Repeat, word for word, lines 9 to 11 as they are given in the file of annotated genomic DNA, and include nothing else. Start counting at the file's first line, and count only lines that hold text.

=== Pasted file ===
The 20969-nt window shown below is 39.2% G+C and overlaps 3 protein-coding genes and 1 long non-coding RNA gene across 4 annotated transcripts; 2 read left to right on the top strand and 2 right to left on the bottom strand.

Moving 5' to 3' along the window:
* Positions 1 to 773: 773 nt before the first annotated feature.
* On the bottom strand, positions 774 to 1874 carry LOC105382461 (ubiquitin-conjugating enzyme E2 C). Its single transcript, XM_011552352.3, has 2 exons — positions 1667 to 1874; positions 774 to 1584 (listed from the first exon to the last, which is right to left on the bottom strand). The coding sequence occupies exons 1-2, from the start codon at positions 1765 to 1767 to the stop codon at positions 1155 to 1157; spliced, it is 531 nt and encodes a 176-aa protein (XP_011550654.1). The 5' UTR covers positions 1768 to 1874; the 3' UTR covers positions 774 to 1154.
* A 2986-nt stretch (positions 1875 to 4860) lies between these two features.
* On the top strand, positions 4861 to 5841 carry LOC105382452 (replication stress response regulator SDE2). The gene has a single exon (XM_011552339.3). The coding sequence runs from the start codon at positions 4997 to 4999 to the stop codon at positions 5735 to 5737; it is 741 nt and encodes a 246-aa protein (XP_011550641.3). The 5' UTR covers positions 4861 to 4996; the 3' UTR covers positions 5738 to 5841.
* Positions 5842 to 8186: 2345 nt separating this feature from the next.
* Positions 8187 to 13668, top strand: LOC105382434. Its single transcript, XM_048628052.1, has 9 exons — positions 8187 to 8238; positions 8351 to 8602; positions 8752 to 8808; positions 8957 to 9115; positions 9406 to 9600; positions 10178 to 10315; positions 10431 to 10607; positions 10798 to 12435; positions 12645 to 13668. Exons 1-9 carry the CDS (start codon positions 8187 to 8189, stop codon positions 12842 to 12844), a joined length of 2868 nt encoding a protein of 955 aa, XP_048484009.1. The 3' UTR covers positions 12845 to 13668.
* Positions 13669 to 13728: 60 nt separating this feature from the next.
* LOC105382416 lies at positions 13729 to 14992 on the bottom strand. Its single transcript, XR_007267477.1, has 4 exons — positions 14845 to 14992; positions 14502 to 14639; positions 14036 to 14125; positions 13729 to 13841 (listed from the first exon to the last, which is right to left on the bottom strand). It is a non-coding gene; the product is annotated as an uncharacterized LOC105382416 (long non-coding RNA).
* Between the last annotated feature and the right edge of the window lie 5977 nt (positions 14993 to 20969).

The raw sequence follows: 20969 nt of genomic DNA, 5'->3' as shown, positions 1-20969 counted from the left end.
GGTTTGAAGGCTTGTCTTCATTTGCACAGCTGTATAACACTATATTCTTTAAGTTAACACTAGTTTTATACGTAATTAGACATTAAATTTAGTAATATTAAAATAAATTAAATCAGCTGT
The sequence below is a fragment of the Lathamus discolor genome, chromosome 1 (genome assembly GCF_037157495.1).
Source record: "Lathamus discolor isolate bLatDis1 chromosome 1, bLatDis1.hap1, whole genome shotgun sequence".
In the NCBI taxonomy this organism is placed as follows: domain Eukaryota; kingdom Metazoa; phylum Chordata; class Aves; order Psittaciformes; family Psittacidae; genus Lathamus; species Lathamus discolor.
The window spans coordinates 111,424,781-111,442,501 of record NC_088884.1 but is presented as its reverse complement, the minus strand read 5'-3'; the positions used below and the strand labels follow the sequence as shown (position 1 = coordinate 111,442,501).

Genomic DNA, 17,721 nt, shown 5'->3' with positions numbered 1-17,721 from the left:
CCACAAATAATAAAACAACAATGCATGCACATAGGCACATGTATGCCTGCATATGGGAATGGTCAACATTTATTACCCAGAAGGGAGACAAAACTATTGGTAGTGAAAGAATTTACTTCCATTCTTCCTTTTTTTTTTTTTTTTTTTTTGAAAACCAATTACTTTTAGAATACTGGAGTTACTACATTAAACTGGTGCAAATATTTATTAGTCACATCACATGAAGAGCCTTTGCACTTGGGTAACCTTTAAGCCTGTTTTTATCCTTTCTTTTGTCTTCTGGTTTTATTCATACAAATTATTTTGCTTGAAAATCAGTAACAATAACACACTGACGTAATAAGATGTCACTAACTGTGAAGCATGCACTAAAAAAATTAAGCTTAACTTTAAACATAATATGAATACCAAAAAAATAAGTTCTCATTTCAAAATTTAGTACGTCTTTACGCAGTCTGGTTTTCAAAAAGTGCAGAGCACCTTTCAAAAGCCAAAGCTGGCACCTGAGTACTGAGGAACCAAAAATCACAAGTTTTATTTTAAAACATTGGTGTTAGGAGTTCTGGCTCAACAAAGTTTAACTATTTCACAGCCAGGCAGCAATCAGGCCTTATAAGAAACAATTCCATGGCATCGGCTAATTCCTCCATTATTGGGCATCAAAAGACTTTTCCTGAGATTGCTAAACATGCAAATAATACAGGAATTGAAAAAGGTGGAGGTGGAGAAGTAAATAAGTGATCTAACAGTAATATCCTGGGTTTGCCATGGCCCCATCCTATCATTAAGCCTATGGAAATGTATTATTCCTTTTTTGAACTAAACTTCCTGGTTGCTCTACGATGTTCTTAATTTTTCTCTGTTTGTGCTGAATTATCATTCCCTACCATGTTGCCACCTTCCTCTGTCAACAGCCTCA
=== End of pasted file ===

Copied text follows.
* Positions 13669 to 13728: 60 nt separating this feature from the next.
* LOC105382416 lies at positions 13729 to 14992 on the bottom strand. Its single transcript, XR_007267477.1, has 4 exons — positions 14845 to 14992; positions 14502 to 14639; positions 14036 to 14125; positions 13729 to 13841 (listed from the first exon to the last, which is right to left on the bottom strand). It is a non-coding gene; the product is annotated as an uncharacterized LOC105382416 (long non-coding RNA).
* Between the last annotated feature and the right edge of the window lie 5977 nt (positions 14993 to 20969).